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Shocking 2012 Norton Cybercrime report releasedBy Ryan Noik 25 October 2012 | Categories: news
The latest 2012 Norton Cybercrime report, which is one of the largest cybercrime studies in the world, has been released, exposing some dramatic, and disturbing findings.
Amongst these is that every second, eighteen adults become a victim of cybercrime, which results in more than one-and-a-half million cybercrime victims each day globally.
According to the report, losses total an average of $197 per victim across the world and R1 550 per victim in South Africa in direct financial costs, which means that cybercrime costs consumers more than a week’s worth of basic necessities for a family of four.
The report, which is aimed at understanding how cybercrime affects consumers and is based on self-reported experiences of more than 13 000 adults across 24 countries, also calculated the direct costs of global consumer cybercrime for a year.
While this amounted to a staggering $110 billion Stateside, the financial impact in South Africa was revealed at being a considerable R3.7 billion.
No less significant was the finding that an estimated 556 million adults across the world (with 2.39 million in South Africa) experienced cybercrime, more than the entire population of the European Union. According to Symantec, this figure represents 46% of online adults globally, or 64% in South Africa, who have been victims of cybercrime in the past twelve months.
Cybercrime gets social
The report further highlighted an increase in “new” forms of cybercrime compared to last year, such as those found on social networks or mobile devices, which Symantec explained is a sign that cybercriminals are starting to focus their efforts on these increasingly popular platforms.
One in five online adults (21%) globally and almost one in three (28%) in South Africa have been a victim of either social or mobile cybercrime, and 39% (48% in South Africa) of social network users have been victims of social cybercrime.
The report more specifically found that 15% of social network users in South Africa reported someone had hacked into their profile and pretended to be them, while almost one in five social network users in South Africa said they’d fallen victim to a scam or fake link on social network platforms.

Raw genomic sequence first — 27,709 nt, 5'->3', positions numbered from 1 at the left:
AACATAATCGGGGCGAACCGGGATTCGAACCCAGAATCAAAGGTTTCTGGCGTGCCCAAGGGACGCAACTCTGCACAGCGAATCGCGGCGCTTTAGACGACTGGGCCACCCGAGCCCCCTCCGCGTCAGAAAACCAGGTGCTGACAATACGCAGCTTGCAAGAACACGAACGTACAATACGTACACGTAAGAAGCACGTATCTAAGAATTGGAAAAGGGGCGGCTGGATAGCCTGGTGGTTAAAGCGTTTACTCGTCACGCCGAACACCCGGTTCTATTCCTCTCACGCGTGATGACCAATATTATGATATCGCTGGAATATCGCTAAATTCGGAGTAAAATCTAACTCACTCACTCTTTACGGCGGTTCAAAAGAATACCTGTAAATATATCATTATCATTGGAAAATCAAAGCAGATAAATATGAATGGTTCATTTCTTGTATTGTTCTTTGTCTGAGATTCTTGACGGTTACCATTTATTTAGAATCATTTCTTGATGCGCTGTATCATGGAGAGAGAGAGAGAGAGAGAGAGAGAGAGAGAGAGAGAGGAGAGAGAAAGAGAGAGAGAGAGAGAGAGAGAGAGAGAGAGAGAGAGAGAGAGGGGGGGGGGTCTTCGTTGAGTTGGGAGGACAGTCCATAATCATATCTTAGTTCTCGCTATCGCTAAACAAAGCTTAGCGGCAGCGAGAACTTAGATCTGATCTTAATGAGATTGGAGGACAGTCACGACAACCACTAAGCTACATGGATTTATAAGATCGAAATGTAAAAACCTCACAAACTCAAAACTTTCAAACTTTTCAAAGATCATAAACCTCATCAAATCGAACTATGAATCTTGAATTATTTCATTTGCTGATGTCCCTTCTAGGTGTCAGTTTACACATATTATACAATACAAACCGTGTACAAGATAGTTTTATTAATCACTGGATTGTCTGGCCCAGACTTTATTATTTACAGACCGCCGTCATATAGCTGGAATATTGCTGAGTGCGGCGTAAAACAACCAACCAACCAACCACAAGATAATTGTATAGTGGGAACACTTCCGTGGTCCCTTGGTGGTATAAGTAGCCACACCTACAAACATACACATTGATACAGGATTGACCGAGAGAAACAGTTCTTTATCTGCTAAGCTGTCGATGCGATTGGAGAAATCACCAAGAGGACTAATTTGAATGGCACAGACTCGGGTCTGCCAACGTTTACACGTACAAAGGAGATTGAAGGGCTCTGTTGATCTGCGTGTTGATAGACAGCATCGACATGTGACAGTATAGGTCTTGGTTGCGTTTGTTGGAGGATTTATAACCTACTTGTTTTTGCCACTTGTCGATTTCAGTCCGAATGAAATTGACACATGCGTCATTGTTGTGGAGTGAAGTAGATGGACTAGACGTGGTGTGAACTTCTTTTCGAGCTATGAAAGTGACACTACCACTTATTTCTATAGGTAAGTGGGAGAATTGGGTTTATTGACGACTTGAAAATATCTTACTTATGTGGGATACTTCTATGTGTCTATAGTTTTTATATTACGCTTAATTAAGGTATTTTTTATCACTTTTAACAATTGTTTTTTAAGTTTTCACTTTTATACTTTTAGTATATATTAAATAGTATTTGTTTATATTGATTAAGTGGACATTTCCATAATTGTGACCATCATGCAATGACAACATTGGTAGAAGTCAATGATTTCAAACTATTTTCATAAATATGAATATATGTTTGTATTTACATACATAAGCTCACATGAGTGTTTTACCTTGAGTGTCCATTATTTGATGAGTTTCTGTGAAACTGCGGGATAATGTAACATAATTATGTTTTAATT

Strangely enough though, while Symantec reported that 75% of respondents believe that cybercriminals are setting their sights on social networks, less than half (44%) actually use a security solution which protects them from social network threats. Additionally, only 49% were found to use their privacy settings to control what information they share, and with whom, on social networks.
Mobile vulnerability on the rise
Social media wasn’t the only attractive destination for cybercriminals; mobile continued emerging as a prime target. According to the report nearly one-third (31%) of mobile users globally and almost half (47%) in South Africa received a text message from someone they didn’t know requesting that they click on an embedded link or dial an unknown number to retrieve a suspicious ‘voicemail’.
“Cybercriminals are changing their tactics to target fast growing mobile platforms and social networks where consumers are less aware of security risks,” says Marian Merritt, Norton Internet Safety Advocate. “This mirrors what we saw in this year’s Symantec Internet Security Threat Report which reported nearly twice the mobile vulnerabilities in 2011 from the year before.”
Perils of remaining unaware
In addition, this year’s report further indicated that many online adults are unaware as to how some of the most common forms of cybercrime have evolved over the years and thus have a difficult time recognising how malware, such as viruses, act on their computer.
Symantec warned that 40% (43% in South Africa) of adults do not know that malware can operate in a discreet fashion, making it hard to know if a computer has been compromised, and more than half (55%) were found to be uncertain that their computer was currently clean and free of viruses.
“Malware and viruses used to wreak obvious havoc on your computer,” continued Merritt. “You’d get a blue screen, or your computer would crash, alerting you to an infection. But cybercriminals’ methods have evolved; they want to avoid detection as long as possible. This year’s results show that nearly half of internet users believe that unless their computer crashes or malfunctions, they’re not 100% sure they’ve fallen victim to such an attack.”
To the point
Admittedly, none of what Symantec had to reveal in the latest cybercrime report is particularly heartening. The fact remains that the internet has become an indelible part of modern life, to the same extent as utilities like water or electricity, and thus internet security should reasonably be as top of one’s mind as connectivity.
In recent news, HP released the results of a study which found that both the costs and the frequency of cybercrime was on the rise, and quantified its impact on businesses.
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